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close this bookEmerging World Cities in Pacific Asia (UNU, 1996, 528 pages)
close this folderPart 2. Changing Asia-Pacific world cities
close this folderThe changing urban system in a fast-growing city and economy: The case of Bangkok and Thailand
View the document(introductory text...)
View the documentIntroduction
View the documentGrowth and transformation of the Thai economy
View the documentUrban population, settlement patterns, and employment distribution
View the documentThe international dimension of the changing urban system
View the documentThe internal dimensions of the changing urban system
View the documentThe urbanization of bangkok: its prominence, problems, and prospects
View the documentConclusions: towards a new national urban development policy for Thailand
View the documentAcknowledgements
View the documentNotes
View the documentReferences

Growth and transformation of the Thai economy

The modern era of the Thai economy began with the launching of its first National Economic Development Plan in 1961. Prior to that, the economy was expanding at a rate of 2-3 per cent a year, with rice being the most important crop in domestic production and export. A few other crops and other primary products joined rice as major foreign exchange earners for Thailand, namely, rubber, maize, kenaf, cassava, teak, and tin. From the beginning of the first Plan, the government decided to play an active but different role in the systematic process of economic development compared with its role in the 1950s. It did so by concentrating on the provision of the necessary infrastructure for the economy, and allowing the private sector to lead the economy through private investment and transactions.

The Thai economy has been growing well since the launching of this first Plan. The growth rate of GDP in the first 10 years between 1960 and 1970 averaged about 7.9 per cent per annum. Across sectors, industrial activities (which included manufacturing) grew the fastest, at 10.9 per cent per annum. Agricultural growth was lower at 5.5 per cent, but this was still higher than its historical trend. The service sector consequently benefited from the growth in both agricultural and industrial sectors.

During the second decade of systematic development, the overall economic expansion became slower. The GDP growth rate during 1970-1980 averaged about 6.9 per cent per annum. Still, this was a satisfactory rate of growth, with all sectors performing well across the economy. The early 1980s were of course the period of world recession, which also affected the GDP growth of Thailand. In 1985, GDP grew at 3.5 per cent over the previous year. Although this was one of the lowest growth rates ever experienced in Thailand, it is still considered to be quite satisfactory during a time when many other successful economies were experiencing zero or negative growth rates. In 1987, however, there was a dramatic economic upturn, and the trend continued in 1988 when a growth rate of 13.2 per cent was achieved. This has been the highest growth rate ever experienced in modern Thai economic history.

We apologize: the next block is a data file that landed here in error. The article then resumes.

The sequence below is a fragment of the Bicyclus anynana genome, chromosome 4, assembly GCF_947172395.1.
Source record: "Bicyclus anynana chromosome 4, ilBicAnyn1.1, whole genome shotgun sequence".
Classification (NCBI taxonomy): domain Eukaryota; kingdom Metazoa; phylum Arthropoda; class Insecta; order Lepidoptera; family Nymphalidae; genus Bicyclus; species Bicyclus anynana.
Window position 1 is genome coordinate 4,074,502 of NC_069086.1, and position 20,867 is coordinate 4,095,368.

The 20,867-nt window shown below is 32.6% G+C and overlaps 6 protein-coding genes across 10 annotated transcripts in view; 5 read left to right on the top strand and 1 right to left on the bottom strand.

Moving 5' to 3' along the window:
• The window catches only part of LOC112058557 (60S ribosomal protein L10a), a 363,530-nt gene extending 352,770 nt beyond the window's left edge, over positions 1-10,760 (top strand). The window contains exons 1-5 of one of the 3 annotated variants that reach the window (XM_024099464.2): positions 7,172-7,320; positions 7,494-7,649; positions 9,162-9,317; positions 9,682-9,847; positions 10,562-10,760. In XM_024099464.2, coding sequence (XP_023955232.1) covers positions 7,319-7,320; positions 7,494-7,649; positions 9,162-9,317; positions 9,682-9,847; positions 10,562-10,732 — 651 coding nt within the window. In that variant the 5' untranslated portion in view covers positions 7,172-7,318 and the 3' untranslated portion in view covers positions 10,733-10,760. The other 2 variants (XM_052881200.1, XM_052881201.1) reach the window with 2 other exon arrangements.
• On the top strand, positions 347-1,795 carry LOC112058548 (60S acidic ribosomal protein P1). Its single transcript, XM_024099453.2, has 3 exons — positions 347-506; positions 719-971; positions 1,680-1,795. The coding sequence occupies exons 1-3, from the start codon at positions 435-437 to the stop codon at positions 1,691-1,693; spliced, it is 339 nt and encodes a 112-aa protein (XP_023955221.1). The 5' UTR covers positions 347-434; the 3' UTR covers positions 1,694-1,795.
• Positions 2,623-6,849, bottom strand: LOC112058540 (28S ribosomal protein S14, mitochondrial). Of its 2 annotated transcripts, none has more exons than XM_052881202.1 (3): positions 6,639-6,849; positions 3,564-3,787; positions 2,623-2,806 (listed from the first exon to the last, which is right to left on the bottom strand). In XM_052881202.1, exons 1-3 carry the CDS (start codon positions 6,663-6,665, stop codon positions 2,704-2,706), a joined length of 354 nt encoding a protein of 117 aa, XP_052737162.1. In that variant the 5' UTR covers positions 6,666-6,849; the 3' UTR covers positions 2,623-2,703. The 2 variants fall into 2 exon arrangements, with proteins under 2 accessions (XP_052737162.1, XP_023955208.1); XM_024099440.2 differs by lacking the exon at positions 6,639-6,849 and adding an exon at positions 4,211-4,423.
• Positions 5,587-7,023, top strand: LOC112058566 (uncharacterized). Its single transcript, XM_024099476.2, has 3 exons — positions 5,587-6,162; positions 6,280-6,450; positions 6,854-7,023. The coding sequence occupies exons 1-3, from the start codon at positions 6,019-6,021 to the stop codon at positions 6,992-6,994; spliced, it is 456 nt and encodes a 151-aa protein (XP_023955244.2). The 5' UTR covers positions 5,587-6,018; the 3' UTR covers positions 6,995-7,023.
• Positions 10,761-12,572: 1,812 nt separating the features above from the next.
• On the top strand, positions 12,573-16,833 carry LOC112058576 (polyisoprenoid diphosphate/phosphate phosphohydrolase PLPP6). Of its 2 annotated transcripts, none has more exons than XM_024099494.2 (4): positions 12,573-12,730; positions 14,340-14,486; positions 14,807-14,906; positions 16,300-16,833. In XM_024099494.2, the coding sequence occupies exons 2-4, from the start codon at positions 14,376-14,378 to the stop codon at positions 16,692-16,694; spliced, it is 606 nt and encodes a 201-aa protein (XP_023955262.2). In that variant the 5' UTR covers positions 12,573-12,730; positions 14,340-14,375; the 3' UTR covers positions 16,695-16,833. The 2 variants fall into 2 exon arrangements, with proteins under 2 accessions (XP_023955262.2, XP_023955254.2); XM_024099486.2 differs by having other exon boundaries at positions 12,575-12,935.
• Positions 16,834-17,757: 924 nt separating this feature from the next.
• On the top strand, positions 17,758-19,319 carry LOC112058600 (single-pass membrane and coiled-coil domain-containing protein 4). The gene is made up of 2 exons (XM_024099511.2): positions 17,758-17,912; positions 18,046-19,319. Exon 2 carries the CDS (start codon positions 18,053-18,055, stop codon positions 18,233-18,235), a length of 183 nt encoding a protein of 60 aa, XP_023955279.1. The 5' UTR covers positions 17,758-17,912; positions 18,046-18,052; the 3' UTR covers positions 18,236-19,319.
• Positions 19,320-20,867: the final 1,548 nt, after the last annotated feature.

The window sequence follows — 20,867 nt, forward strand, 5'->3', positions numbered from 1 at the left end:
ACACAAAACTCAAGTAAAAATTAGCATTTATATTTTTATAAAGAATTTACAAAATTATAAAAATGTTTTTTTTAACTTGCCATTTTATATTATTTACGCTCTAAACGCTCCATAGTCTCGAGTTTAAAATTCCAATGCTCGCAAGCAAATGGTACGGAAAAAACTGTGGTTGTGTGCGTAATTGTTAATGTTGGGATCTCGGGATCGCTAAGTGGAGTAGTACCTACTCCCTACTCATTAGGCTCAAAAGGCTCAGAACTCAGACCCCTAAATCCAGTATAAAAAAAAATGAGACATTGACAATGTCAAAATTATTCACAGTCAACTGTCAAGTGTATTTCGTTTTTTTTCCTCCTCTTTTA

The economic transformation between agriculture and industry had taken place even before the first Plan, but the process was heightened when the economy entered the modern era in 1961. The share of agriculture in total GDP in 1960 was estimated at about 39.8 per cent. This share was progressively reduced to 28.3 per cent in 1970, 25.4 per cent in 1980, and finally to about 15.0 per cent in 1989. Over the same period, the share of industry increased from 18.2 per cent in 1960 to about 37.5 per cent in 1989, with manufacturing being the most important component in industrial development. Based on this simple index of relative productive contribution, the share of the manufacturing subsector in GDP surpassed that of the agriculture sector around 1984. For some, this is regarded as an important turning point in Thailand's economic development on its road to becoming a full-fledged NIC.

It should be noted that, although the share of the industrial sector in GDP continued to increase, this growth in production and income was not matched by a growth in industrial employment. In other words, the economic transformation from agriculture to industry occurred only in terms of value-added, but not much in terms of employment. As will be discussed in detail later, despite almost three decades of active development, an overwhelming proportion of the population were still engaged in agriculture. For example, the census data showed that, in 1960, 82.4 per cent of the population were found in the agricultural sector, whereas the corresponding proportion in the manufacturing sector was only 3.4 per cent in the same year. In 1980, the agricultural population was still very high at 72.5 per cent. The latest labour force survey for 1988 put the proportion of the agricultural population at 66.4 per cent and the industrial population at 18.8 per cent. With the share of agriculture in 1988 GDP standing at 16.4 per cent and industry at 34.0 per cent, respectively, it is not difficult to see the "imbalance" in the economic development of Thailand.